Tell me more
I was so excited to see the articles about Amtrak.
We have lived all over the country and retired here to beautiful East Tennessee where I grew up. We had often lived near an Amtrak line and continually searched for a way to get back to the area on Amtrak. It’s such a great way to travel.
What a boon it could be for easy access to our beautiful region. I am hoping to hear more about this and what we can do to encourage the possibility.
MARY FERN HAMPTON PHILLIPPE
Bring back the trains
I would like to see the train service as talked about in the Johnson City Press become a reality but carried even further down the line.
As a child, I recall riding the train from Johnson City to somewhere in Alabama, on what I believe was called the Tennessean with my parents. This train would drop down to Georgia, back to Tennessee, into Kentucky and finally arrive at our destination. Later, I rode the train to Knoxville on my way to basic training in Texas with transfers to bus and plane. I cannot recall the places or reasons very well, but the train rides will never be forgotten.
I am now 80, and if it was possible to catch a train in Johnson City and wind up on the trains in British Columbia (if I could afford to), I would sign up instantly. I have been in airplanes, cruise ships, buses and cars, but nothing is remembered as favorably as a trip on a train.
I recall the train stations, and on Saturdays we would go down and watch the trains pull in and out of the two stations. We had relatives somewhere in Virginia and would catch the passenger train up for a visit and return back home the same day.
I cannot vouch for the accuracy of the above other than the fond memories of riding the rails and the clacky-clack of the rail joints. It would be a shame if this transportation mode would disappear from our life.
I said all this to put me down as a YES, bring back the trains.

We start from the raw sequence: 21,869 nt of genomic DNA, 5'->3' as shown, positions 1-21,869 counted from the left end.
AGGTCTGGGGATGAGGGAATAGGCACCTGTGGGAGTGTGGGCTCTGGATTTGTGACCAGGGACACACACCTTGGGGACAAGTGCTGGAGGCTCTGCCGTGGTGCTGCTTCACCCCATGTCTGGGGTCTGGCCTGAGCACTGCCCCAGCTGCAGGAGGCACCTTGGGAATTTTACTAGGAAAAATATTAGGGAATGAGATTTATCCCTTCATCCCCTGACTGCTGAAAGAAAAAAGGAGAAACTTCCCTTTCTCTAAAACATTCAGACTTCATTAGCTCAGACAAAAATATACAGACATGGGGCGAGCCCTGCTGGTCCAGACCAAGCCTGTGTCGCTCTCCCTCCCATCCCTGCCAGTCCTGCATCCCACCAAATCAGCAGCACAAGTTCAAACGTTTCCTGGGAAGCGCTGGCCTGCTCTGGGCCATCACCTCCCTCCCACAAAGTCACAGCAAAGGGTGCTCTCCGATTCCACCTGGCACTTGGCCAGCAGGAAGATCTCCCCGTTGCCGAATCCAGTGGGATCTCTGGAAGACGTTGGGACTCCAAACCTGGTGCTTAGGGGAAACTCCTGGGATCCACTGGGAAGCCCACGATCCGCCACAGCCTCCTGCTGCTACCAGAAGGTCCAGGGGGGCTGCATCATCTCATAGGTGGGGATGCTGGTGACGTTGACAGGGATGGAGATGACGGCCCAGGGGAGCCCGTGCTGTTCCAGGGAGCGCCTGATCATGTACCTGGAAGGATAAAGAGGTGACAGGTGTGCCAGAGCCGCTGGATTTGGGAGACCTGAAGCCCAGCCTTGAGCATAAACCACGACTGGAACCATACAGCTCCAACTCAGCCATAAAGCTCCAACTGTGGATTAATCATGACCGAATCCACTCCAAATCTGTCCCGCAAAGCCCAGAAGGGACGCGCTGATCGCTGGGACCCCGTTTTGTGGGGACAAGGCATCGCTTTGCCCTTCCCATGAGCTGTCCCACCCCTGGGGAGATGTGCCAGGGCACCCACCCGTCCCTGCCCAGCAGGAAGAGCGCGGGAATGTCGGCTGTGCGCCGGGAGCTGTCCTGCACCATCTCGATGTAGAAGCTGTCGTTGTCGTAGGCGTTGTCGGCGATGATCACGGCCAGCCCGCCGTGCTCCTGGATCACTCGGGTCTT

BOBBY R. HUFF
Federal subsidies are not an issue
The possibility of rail passenger service coming to Johnson City offers a viable alternative to the residents of upper East Tennessee for long distance travel.
Naysayers who deride the National Railroad Passenger Corp. (DBA as “Amtrak”) as a money-losing, government-subsidized entity do not look objectively at the facts.
Other modes of long distance travel, such as the airlines, indirectly depend on public subsidies to operate. User fees that airlines pay to airport terminal authorities only fractionally pay the total operating costs of these facilities. If the private airlines were responsible to own and maintain their own terminal facilities, pave and maintain their own runways, and pay for their own air controller services, then they too, would require a DIRECT taxpayer subsidy to operate.
In like fashion, the fuel taxes paid by motor coach operators do not totally fund their use of the public highways. They too, receive an indirect form of taxpayer subsidy from the driving public who pay gasoline taxes.
With these facts in focus, one can see that taxpayers already indirectly subsidize other modes of the passenger transportation industry, so the argument that only Amtrak drains the public coffers is not practicable.
For those who have flown recently and miserably dealt with the cramped conditions aboard an airliner, Amtrak offers wide aisles, comfortable reclining seating, and reasonable fares. Weather delays and cancellations are practically non-existent.
I urge the citizens of Upper East Tennessee to convince our local legislators and policymakers to support the extension of Amtrak services to Johnson City and beyond.